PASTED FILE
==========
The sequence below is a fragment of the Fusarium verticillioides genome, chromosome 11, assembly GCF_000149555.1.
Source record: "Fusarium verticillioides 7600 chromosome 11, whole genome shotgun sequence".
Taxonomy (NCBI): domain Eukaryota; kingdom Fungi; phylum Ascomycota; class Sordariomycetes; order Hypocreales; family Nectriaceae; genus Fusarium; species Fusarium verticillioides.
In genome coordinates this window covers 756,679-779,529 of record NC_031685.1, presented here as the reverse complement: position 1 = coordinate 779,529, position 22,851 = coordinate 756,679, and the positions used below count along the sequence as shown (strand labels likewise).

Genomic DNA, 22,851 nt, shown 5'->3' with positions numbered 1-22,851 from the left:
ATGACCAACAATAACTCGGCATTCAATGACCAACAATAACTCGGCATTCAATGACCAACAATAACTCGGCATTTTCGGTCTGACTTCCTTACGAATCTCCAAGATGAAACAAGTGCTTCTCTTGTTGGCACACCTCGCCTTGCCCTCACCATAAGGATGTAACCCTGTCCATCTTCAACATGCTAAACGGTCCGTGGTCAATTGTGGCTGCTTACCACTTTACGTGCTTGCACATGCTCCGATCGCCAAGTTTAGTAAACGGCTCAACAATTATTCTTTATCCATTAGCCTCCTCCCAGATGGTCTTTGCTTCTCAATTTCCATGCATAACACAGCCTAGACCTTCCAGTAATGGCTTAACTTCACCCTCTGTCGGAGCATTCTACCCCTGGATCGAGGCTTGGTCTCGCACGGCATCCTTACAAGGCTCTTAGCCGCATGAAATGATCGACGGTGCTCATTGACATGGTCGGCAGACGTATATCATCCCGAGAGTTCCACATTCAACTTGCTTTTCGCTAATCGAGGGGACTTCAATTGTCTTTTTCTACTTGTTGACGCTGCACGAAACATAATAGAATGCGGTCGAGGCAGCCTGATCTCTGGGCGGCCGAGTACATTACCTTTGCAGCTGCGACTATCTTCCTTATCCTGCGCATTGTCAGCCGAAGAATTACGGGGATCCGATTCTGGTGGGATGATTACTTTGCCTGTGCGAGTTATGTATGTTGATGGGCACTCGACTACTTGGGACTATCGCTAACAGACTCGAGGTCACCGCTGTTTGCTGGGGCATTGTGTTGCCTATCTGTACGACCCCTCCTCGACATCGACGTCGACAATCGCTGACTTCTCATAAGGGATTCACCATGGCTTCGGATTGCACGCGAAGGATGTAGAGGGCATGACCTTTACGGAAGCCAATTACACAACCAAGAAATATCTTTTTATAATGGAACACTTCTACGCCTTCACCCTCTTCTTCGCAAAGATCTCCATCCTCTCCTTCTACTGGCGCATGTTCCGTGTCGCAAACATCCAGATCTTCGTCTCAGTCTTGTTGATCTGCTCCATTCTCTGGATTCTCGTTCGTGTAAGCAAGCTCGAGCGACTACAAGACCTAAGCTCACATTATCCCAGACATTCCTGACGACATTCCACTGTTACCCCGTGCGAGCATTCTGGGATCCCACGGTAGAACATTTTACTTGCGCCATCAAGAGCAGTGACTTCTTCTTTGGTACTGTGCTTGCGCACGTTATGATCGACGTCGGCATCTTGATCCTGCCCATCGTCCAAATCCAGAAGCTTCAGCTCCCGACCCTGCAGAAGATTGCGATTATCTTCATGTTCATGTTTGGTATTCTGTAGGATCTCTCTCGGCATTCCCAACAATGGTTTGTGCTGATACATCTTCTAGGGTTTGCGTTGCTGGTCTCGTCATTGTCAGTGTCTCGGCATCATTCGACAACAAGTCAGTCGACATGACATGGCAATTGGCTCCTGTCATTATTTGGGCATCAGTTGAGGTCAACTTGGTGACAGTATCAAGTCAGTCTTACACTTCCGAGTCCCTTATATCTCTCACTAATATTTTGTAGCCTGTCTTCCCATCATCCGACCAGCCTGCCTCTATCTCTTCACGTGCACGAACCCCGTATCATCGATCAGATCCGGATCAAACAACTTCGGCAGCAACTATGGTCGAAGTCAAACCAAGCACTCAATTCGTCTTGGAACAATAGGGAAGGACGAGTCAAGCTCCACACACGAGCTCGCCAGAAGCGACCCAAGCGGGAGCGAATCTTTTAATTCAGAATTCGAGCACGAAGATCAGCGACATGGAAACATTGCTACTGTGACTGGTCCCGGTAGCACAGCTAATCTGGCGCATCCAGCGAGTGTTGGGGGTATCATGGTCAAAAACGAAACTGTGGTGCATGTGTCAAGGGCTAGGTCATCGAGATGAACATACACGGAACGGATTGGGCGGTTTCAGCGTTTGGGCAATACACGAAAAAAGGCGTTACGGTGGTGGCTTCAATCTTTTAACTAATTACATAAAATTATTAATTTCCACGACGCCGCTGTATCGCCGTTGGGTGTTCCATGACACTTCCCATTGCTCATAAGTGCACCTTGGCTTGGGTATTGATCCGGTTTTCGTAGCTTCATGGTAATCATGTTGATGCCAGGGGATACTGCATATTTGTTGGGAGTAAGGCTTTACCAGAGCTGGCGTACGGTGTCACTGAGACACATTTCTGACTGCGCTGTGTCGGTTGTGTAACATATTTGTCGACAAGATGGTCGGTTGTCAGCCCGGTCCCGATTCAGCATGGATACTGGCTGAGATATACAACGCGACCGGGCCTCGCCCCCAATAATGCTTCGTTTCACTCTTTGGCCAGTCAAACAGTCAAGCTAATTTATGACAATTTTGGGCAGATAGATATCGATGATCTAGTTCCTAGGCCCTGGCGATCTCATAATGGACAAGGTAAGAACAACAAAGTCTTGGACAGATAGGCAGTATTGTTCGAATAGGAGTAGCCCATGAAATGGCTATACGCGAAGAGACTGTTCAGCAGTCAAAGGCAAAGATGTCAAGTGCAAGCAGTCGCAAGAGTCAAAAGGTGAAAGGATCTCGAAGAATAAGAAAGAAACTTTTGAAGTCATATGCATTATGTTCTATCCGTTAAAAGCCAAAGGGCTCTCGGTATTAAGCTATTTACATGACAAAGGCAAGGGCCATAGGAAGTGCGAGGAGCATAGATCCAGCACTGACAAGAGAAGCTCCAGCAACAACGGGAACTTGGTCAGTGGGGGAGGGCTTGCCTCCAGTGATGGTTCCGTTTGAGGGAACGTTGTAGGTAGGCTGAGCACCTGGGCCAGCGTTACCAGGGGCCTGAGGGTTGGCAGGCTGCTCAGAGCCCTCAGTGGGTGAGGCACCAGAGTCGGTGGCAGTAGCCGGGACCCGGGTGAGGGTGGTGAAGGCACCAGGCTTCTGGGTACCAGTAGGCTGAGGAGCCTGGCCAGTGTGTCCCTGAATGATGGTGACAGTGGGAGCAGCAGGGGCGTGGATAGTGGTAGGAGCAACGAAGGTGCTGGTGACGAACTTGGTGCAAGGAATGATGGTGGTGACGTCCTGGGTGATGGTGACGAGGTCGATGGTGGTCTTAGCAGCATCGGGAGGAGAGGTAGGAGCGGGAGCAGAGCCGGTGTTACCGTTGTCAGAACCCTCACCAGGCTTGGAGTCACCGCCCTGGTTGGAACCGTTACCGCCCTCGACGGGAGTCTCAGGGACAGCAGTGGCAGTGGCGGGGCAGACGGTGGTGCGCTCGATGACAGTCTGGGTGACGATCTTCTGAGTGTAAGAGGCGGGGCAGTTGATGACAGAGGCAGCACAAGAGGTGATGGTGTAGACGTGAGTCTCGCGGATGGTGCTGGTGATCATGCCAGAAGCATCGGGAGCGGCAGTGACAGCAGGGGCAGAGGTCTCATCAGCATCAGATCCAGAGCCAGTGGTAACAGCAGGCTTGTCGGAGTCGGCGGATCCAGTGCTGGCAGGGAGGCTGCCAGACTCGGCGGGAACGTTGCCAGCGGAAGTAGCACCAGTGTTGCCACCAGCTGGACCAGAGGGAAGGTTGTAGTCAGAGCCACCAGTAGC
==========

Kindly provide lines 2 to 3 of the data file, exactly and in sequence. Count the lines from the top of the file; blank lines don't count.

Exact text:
Source record: "Fusarium verticillioides 7600 chromosome 11, whole genome shotgun sequence".
Taxonomy (NCBI): domain Eukaryota; kingdom Fungi; phylum Ascomycota; class Sordariomycetes; order Hypocreales; family Nectriaceae; genus Fusarium; species Fusarium verticillioides.